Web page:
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EVERYDAY GRAMMAR - The Progressive: Activities and Places

作者:Alice Bryant 发布日期:10-4-2019

Imagine you want to talk about what someone is doing. Perhaps you want to add information about where that action is happening.

This week on Everyday Grammar, we will explore how English speakers use progressive verbs with expressions of place. Here are two examples. You might hear someone say, "He is working outside." Or the person could say, "He is outside working."

Sentences like these will be the subject of our report today.

But first, let us begin with a few definitions.

Definitions

Progressive verbs show that an action is in progress during a certain period of time. Progressive verbs are sometimes called continuous verbs.

The form of the progressive is be + -ing. This is known as the present participle. If you want to learn more about progressive verbs, you can find a report about them on our website.

Expressions of place are words or groups of words that show where something is happening. Examples include phrases or terms with the words "in," "on," or "at" – such as "in her office," "at the book store," and so on.

Expressions of place can sometimes move in a sentence, and even come in between progressive verbs, as we will find.

Examples

Imagine the following situation. You are watching a television show about an American family. Perhaps the actors say the following lines:

1: What is Dad doing?

2: He is sleeping upstairs.

Now imagine the exchange is a little different, as in:

1: Where is Dad?

2: He is upstairs sleeping.

You might notice that the second speaker used the exact same words in both examples, but the words were in a different order.

You heard, "He is sleeping upstairs" and "He is upstairs sleeping."

In other words, the expression of place comes between the auxiliary verb "be," and the –ing form. In our examples, the word upstairs comes between is and sleeping.

Now, let's consider a more difficult example.

Imagine you hear the actors in the same fictional television show say the following:

1: What was Dad doing when you came home?

2: He was working on a project in the garage.

Now consider the following:

1: Where was Dad when you came home?

2: He was in the garage working on a project.

Once again, you might notice that the speaker changed the order of the words. The expression of place in the garage came between the words was and working.

Small Difference

You might be asking yourself if there is a difference in meaning in the two sentences.

The basic meaning is the same. However, there is a small difference in the focus.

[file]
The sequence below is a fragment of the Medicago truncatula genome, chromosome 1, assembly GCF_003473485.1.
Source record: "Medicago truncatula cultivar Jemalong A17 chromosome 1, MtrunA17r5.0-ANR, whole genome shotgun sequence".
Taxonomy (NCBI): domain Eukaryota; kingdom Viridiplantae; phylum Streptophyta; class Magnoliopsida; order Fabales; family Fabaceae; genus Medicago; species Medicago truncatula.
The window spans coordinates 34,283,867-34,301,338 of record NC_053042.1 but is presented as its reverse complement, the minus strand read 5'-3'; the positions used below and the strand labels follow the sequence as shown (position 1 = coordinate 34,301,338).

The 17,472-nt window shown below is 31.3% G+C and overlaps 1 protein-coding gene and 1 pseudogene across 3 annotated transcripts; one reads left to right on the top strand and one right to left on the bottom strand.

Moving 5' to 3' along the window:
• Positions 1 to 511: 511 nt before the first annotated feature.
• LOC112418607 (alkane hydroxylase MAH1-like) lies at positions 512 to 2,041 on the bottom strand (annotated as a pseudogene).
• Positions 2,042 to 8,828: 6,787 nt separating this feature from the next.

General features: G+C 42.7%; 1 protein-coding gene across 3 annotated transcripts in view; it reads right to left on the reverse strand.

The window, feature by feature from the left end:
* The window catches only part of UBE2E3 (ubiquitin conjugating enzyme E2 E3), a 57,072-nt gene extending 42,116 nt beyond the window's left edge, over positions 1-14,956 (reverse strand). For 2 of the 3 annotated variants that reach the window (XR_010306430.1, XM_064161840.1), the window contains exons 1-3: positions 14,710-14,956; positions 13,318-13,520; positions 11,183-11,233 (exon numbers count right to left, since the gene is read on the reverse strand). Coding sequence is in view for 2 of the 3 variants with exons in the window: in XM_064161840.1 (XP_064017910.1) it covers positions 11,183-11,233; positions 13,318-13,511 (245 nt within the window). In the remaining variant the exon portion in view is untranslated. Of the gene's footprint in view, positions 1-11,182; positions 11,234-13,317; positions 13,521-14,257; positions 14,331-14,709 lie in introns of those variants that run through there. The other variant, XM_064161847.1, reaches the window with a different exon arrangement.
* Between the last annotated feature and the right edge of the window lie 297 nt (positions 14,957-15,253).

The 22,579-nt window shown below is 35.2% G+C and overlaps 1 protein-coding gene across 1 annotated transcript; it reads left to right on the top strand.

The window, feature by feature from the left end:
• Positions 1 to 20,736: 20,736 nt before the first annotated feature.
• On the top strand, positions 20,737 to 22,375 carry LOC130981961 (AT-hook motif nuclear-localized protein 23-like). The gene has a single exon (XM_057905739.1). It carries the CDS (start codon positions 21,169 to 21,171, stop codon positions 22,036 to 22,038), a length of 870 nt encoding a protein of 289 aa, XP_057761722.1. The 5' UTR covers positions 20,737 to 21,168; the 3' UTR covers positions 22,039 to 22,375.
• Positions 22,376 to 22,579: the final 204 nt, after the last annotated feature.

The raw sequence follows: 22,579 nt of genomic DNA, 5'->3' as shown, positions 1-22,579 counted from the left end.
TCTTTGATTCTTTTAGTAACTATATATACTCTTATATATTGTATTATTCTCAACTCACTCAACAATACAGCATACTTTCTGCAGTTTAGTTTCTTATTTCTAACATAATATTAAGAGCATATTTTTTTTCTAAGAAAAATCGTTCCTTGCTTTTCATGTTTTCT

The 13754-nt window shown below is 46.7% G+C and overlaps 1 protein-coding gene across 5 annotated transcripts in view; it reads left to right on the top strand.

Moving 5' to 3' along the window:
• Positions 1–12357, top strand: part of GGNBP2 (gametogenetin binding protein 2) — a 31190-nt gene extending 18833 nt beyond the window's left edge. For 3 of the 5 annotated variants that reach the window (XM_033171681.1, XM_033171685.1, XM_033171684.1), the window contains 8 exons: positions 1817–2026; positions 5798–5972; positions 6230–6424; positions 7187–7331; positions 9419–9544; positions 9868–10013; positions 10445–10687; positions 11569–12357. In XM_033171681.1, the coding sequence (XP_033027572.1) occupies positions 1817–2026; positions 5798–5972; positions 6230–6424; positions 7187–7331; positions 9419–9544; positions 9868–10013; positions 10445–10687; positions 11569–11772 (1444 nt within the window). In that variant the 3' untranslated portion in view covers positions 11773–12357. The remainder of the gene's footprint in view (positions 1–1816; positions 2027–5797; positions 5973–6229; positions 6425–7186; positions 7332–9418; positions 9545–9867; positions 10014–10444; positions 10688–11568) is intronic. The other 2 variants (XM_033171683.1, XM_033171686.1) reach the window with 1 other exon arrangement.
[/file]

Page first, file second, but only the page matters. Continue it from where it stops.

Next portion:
So, if we examine our earlier example:

1: What was Dad doing when you came home?

2: He was working on a project in the garage.

The focus of both the question and the answer is on what the Dad was doing.

The other example went like this:

1: Where was Dad when you came home?

2 : He was in the garage working on a project.

The focus of both the question and the answer is on where Dad is.

If this subject seems like it might be difficult, do not fear. To begin with, you can try to find examples that you hear in movies or television shows. Ask yourself if the expression of place comes after the progressive verb, or between the auxiliary verb "be" and the –ing form.

This idea will help you understand sentences that might at first seem strange to you. But these sentences can become clearer if you find the progressive verb and expression of place.

That's all for now. Next week at 10 a.m., we will be in this production studio recording a new Everyday Grammar.

I'm Alice Bryant.

And I'm John Russell.

John Russell wrote this story for Learning English. George Grow was the editor.

Words in This Story

upstairs – adv. on or to a higher floor of a building

auxiliary – adj. providing additional support or help

fictional – adj. make-believe; not real

garage – n. a building or part of a building in which a car or other vehicle is kept

basic – adj. simple; required by everyone or everything

focus –n. a subject that is being discussed or studied : the subject on which people's attention is focused — usually singular

studio – n. a room where an artist works

a.m.abbreviation before high noon; the first 12 hours of the day

We want to hear from you. Write to us in the Comments Section.

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